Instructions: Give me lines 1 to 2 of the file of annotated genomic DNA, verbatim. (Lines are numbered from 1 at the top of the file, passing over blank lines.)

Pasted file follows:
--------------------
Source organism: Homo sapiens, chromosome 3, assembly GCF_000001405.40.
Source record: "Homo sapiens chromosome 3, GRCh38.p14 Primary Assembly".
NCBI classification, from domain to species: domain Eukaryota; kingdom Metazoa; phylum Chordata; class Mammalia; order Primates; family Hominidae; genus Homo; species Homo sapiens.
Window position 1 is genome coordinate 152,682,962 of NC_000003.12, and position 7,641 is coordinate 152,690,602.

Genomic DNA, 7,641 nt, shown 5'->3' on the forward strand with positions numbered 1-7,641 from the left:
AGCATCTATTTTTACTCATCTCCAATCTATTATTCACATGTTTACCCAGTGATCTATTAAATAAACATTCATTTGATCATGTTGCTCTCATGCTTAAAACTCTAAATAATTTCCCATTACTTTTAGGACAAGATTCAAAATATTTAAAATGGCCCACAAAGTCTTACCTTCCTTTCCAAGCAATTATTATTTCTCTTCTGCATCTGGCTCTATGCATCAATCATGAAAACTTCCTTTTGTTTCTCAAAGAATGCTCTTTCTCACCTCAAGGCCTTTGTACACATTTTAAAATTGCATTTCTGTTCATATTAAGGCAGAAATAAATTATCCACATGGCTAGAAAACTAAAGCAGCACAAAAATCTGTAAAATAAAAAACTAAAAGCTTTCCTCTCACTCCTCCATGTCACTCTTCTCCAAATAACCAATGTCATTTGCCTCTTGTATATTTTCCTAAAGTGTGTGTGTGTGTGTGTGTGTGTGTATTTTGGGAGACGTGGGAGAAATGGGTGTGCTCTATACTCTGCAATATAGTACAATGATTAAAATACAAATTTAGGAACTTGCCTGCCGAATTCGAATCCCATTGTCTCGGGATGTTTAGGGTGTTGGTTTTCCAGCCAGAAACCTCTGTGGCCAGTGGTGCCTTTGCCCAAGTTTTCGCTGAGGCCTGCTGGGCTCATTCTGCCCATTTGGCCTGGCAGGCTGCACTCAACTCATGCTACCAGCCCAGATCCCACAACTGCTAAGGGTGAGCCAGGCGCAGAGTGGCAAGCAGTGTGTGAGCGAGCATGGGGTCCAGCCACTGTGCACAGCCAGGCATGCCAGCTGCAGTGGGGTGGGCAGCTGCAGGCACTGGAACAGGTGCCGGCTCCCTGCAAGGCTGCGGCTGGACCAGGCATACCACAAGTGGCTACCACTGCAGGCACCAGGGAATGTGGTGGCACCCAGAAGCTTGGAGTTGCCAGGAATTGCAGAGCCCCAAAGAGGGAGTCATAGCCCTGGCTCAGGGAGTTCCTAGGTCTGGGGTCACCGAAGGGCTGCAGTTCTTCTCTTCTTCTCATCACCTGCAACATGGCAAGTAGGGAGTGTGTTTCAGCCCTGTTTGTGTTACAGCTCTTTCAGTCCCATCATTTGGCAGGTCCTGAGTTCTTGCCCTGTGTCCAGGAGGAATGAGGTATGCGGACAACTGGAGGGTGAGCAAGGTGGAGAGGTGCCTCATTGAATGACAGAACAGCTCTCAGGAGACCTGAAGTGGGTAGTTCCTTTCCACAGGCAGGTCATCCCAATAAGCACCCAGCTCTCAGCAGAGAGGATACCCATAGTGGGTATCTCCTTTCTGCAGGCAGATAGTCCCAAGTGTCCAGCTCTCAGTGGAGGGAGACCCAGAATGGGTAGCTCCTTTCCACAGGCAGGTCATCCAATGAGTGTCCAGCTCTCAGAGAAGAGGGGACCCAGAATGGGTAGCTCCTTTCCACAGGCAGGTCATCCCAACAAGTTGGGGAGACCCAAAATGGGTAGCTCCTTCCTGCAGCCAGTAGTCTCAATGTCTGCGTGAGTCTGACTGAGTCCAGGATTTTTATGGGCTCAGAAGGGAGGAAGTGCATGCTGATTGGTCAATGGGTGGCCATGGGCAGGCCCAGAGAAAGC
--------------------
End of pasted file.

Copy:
Source organism: Homo sapiens, chromosome 3, assembly GCF_000001405.40.
Source record: "Homo sapiens chromosome 3, GRCh38.p14 Primary Assembly".